Tag Archive for 'watersheds'

Environment takes big hit from water-intensive marijuana cultivation

Photo retrieved from: www.news.berkeley.edu

“Led by researchers from the Nature Conservancy, the study included significant UC Berkeley contributions from freshwater fish ecologist Stephanie Carlson, an associate professor of environmental sciences, policy and management; stream ecologist Mary Power, a professor of integrative biology; ecohydrologist Sally Thompson, an assistant professor of environmental engineering; and applied mathematician David Dralle, a Ph.D. student in environmental engineering.

“The environmental harm caused by marijuana cultivation has largely been ignored, but this is a mistake,” said Carlson. “Marijuana is a thirsty crop that often relies on surface water diversions during California’s summer dry season. While many of our native aquatic organisms are adapted to California’s Mediterranean seasonality, the combination of our current drought and summer water diversions for marijuana could be a one-two punch that drives declines in several sensitive populations.”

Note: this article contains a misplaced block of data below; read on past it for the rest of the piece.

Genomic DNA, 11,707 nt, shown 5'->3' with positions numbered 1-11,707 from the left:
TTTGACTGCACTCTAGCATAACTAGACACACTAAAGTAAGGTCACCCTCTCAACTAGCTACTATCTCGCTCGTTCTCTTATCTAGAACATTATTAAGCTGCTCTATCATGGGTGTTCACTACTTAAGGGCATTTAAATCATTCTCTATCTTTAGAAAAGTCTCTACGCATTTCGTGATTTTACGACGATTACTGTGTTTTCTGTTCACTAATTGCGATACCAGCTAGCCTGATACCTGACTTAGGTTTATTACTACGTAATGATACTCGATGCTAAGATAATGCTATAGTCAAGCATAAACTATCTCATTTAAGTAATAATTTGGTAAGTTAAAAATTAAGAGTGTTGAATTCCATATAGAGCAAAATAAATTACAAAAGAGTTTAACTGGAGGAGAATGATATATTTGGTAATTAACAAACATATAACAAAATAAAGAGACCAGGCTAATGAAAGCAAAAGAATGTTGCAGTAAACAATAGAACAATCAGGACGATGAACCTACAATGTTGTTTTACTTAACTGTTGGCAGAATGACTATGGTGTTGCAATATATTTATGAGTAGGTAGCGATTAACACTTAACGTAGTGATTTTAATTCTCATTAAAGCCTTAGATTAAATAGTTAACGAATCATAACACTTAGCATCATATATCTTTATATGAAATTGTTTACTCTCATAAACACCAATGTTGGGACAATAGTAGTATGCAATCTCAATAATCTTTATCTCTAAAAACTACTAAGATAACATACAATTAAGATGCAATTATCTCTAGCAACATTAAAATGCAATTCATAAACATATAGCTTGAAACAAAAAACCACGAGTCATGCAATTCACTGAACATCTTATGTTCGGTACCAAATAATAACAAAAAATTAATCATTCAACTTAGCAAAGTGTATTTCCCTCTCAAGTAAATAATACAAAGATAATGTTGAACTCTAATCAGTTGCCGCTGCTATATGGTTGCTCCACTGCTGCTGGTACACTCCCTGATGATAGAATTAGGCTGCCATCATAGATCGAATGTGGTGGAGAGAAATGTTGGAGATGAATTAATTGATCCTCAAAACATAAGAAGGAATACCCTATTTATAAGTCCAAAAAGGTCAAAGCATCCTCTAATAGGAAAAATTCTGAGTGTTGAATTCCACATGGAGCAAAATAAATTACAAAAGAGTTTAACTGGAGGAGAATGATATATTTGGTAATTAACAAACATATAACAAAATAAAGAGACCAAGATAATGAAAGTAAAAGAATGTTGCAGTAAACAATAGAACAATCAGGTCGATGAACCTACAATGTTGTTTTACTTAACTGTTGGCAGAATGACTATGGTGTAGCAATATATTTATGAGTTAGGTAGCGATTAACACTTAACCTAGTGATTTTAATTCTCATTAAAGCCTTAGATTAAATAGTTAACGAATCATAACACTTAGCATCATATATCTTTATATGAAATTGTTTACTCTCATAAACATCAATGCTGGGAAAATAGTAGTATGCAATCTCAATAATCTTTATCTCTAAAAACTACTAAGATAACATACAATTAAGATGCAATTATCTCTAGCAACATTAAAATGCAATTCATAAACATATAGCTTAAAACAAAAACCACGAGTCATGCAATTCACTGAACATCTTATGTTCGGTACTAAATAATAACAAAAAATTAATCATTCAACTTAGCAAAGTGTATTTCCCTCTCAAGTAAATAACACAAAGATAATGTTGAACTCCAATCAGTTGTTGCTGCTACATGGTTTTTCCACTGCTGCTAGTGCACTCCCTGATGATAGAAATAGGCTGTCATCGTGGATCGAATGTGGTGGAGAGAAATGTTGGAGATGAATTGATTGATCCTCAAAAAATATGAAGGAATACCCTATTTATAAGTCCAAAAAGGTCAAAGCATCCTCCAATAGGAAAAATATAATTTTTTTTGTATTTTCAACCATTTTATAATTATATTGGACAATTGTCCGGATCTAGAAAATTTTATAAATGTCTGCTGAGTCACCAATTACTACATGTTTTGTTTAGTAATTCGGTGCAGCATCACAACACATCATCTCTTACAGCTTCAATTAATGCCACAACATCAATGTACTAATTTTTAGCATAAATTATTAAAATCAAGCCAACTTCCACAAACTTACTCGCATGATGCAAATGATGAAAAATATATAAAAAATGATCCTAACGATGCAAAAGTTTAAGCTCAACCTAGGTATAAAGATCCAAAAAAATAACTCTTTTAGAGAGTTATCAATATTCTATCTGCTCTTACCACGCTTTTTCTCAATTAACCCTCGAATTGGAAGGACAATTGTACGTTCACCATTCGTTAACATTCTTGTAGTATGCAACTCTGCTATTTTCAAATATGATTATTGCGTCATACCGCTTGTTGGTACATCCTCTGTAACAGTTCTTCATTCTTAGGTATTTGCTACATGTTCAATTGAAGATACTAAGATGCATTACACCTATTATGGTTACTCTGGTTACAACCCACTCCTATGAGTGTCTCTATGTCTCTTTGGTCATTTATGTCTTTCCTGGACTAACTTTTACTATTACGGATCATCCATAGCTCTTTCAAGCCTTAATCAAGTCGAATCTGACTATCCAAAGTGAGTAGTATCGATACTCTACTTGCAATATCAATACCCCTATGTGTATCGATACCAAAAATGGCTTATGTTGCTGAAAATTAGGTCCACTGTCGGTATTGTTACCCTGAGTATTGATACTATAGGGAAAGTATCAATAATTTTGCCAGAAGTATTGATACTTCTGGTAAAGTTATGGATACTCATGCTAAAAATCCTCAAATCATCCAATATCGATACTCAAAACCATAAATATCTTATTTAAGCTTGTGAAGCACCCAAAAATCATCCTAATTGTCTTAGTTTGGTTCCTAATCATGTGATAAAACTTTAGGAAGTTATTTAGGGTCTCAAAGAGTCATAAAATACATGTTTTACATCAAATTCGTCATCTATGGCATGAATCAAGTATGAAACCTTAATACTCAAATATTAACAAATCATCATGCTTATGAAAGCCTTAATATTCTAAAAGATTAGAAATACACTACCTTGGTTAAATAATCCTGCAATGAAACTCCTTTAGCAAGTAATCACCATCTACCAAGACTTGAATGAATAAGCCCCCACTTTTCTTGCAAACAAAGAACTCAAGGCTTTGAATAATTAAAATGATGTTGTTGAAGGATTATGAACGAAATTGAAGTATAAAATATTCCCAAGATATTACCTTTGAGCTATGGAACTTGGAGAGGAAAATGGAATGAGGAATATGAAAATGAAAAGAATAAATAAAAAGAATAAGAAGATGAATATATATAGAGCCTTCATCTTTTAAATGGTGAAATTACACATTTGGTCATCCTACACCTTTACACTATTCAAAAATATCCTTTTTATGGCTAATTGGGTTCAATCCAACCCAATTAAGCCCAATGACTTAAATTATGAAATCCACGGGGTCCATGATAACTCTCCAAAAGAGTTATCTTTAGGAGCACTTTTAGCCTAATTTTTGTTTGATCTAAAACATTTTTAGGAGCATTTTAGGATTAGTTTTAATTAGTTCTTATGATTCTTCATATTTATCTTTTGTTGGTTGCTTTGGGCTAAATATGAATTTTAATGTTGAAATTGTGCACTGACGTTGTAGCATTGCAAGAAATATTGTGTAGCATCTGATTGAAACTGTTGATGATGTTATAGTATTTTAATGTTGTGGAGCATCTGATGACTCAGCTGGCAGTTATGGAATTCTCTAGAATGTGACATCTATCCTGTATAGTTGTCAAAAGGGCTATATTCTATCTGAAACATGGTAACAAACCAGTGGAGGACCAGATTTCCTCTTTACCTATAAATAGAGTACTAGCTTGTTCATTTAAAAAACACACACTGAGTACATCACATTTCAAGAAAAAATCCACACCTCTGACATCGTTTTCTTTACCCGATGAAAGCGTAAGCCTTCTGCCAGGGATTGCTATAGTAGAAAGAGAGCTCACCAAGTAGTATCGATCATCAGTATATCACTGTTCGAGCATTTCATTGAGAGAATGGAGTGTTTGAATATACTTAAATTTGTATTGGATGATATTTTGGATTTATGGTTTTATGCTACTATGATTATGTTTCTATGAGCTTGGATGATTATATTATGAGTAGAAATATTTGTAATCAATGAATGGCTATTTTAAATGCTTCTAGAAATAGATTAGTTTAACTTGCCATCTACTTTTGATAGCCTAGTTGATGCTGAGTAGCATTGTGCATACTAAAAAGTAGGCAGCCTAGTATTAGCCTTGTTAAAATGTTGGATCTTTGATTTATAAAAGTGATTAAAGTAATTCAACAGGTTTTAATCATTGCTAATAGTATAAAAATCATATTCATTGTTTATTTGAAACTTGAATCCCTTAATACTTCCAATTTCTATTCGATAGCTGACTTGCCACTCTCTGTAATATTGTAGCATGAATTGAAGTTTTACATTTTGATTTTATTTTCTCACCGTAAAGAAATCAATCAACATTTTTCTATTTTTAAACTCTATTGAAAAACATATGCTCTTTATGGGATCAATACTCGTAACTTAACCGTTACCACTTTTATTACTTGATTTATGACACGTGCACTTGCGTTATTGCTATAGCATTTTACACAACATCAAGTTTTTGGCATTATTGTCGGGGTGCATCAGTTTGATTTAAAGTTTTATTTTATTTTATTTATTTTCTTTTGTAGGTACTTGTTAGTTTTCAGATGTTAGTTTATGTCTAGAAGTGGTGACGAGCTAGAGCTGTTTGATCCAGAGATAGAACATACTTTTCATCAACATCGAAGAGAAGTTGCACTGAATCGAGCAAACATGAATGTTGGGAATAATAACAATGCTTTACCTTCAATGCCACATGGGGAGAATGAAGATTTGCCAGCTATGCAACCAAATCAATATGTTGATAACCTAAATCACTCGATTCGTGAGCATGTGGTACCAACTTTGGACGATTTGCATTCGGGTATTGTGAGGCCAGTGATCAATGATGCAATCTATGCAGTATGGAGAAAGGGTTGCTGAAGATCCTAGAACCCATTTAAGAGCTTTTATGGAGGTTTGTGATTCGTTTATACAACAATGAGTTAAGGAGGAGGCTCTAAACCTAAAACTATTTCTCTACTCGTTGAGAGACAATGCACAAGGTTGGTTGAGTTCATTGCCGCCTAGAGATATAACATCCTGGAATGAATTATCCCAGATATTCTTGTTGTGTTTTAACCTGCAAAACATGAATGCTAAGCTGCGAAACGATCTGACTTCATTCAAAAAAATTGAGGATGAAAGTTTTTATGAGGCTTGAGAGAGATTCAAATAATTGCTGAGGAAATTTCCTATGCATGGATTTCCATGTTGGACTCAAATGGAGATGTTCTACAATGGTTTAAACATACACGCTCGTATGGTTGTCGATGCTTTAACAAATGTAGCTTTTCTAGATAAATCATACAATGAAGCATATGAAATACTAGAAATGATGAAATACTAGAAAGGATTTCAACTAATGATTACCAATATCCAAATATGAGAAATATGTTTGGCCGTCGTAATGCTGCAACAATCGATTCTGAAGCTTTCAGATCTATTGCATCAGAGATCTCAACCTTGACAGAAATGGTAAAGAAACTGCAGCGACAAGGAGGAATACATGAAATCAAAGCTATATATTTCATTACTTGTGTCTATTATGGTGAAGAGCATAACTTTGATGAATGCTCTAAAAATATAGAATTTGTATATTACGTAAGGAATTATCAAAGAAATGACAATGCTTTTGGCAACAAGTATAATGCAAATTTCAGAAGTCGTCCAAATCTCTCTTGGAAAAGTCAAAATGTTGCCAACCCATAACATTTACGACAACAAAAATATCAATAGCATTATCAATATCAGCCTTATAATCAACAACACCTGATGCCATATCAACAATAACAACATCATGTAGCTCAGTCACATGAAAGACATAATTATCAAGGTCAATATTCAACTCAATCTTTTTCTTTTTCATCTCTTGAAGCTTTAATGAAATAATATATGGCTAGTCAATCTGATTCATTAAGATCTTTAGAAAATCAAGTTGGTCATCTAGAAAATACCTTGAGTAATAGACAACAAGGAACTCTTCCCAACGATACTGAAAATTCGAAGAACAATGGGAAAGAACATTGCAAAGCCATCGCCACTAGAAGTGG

Marijuana “green rush”

Much of the work by the UC Berkeley researchers has been conducted in Northern California’s Eel River watershed, which is on the brink of recovery from the damaging effects of half a century of logging and soil erosion.

“The sad fact is that the Eel and coastal rivers like it are on a knife edge,” said Power, who studies food webs in rivers and their tributaries. “All of these wonderful native fishes are on the brink of coming back, and it is very frustrating that their recovery – which has taken 50 years and is actually a fairly encouraging recovery for the fish and for the older Eel habitat – is being derailed by the marijuana ‘green rush’.”

According to government figures, California produces an estimated 60 percent of the marijuana consumed in the United States. In this state, marijuana is primarily grown outdoors in remote forested watersheds. In the state’s north coast region, about 22 liters of water or more per plant per day is used during the growing season, which lasts from June through October.”

Read more: UC Berkeley News Center